Though Kristen Stewart is the technical star of the series, the biggest clamor has always been for Robert Pattinson and Taylor Lautner. Her character was written to be so bland that she was just a stand-in for the reader's own fantasies—an actual personality would have been a distraction. Even her conversations with the love-of-her-life Edward are astoundingly unrevealing, boiling down to "Save me!" "Do that!" "Check out this!" And Stewart's hushed and mysterious real life romance with Pattinson positioned her as a simultaneous object of worship and envy. Did fans want to be her or did they want to swallow her? And can anyone argue that Twilight has a feminist streak when its devout divided themselves into Team Edward and Team Jacob—who carries the pennant for Team Bella?
But with her new powers both as a vampire and a mother, finally Bella is the thrust of her own movie. Mercifully for all those hand-wringers who thought Twilight was hammering passivity into their daughters, this harder, faster, stronger Bella is glorious. In her first moments as a vampire, she leaps over a waterfall in a blue shift dress—she may be dead, but every muscle in her body flexes with new life. It's like she's been gray for four films just so we can appreciate her sudden full color bloom. And the audience loves it, hooting as she whups beefy Emmett Cullen (Kellan Lutz) in arm wrestling, with one ecstatic fan hollering, "Go, Bella, go!" "I've had a bad habit of underestimating you," admits Edward. We all have. But Stewart has always seen the strength in her character, arguing that today, while the PC thing for a high school senior to do is agonize over which college to attend, it takes a truly headstrong girl to get married at 18 and commit herself to a literally eternal life decision. Mind you, she still cedes control of the details to the Cullen clan, who pick out her house, her baby's room, and even the clothes in her closet. But at least Edward, her perennial protector, can finally say, "It's your turn not to break me."
Bella's ascendance from awkwardness to ass-kickery is the arc of the entire five film franchise. In Breaking Dawn - Part Two, all the somber stiffness bursts into lush, full throttle insanity. The grand climax is a gory vampire-on-vampire-on-werewolf grudge match where the favored fatality is beheadings. Every frame of silent, lip-biting, pent-up tension in the series has been holding its breath for this—a 600-minute soap opera suddenly exploding into a Grindhouse slasher. Gaping at the screen, I barely managed to write down the words "extreme f--king carnage." There's even a slow motion wolf scream, which is hilarious if you can hear it above the audience.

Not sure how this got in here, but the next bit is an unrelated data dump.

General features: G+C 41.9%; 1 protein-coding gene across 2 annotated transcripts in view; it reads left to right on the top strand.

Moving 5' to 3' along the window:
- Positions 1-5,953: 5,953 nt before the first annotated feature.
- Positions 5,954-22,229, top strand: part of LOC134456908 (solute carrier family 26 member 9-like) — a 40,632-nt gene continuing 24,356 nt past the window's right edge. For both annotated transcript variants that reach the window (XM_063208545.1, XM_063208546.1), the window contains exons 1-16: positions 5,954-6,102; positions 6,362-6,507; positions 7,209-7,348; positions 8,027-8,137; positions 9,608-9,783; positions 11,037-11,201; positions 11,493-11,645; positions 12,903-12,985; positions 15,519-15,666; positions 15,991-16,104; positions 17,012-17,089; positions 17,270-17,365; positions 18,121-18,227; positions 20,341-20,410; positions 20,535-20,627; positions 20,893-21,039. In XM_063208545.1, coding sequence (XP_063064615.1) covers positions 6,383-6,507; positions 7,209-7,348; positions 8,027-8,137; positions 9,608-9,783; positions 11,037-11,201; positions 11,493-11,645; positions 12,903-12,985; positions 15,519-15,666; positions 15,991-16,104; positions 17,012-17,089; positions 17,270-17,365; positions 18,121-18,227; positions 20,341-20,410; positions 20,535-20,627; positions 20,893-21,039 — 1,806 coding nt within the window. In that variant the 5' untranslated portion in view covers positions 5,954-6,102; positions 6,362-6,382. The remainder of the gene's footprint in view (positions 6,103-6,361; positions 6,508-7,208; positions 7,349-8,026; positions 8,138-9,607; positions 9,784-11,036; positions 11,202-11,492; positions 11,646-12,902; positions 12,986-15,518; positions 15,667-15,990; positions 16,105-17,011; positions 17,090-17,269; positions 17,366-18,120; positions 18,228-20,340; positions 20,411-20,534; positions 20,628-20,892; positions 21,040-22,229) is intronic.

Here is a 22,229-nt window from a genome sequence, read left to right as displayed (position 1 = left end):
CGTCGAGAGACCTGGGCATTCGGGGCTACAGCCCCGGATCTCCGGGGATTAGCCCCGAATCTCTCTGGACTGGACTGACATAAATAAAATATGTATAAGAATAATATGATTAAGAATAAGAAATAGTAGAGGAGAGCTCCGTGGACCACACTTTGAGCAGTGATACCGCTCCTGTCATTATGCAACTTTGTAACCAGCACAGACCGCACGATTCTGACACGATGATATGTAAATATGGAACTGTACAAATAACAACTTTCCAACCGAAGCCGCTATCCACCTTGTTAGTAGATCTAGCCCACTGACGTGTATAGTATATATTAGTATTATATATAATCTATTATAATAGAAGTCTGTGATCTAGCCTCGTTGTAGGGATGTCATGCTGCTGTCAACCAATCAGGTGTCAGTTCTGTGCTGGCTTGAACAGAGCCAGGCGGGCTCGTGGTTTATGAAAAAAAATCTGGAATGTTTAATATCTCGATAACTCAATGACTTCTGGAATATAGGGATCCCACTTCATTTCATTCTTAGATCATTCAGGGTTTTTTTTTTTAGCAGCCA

When the shouting stops and the sweat dries, the credits pay homage to every single actor who's been in any of the Twilight films, rolling through the black and white footage like a yearbook montage reel. In the four years since the freshman flick debuted, the films, the cast, and their fans have grown together—and definitely in the case of Condon—grown smarter about their strengths. Now, all must graduate into the great post-Twilight beyond. What's next? For some of the cast, it's an adult acting career. For the rest, it's a lifetime of signing autographs at conventions. For some of the audience, there's plenty of time ahead to question their choice to name their own daughters Renesmee. For the rest, it's a giddy, goofy farewell to the franchise they've loved sometimes in spite of itself. And as for Condon, I hear Star Wars VII is looking for a director...
Distributor: Summit Entertainment
Cast: Kristen Stewart, Robert Pattinson, Taylor Lautner, Maggie Grace, Kellan Lutz, Peter Facinelli, Dakota Fanning, Ashley Greene, Jackson Rathbone, Nikki Reed, Billy Burke, Jamie Campbell Bell, Michael Sheen, Mia Maestro, Rami Malek, Lee Pace, Joe Anderson, Wendall Pierce, Booboo Stewart
Director: Bill Condon
Screenwriters: Melissa Rosenberg
Producers: Wyck Godfrey, Stephenie Meyer, Karen Rosenfelt
Rating: PG-13 for sequences of violence including disturbing images, some sensuality and partial nudity
Running time: 116 min.
Release date: November 16, 2012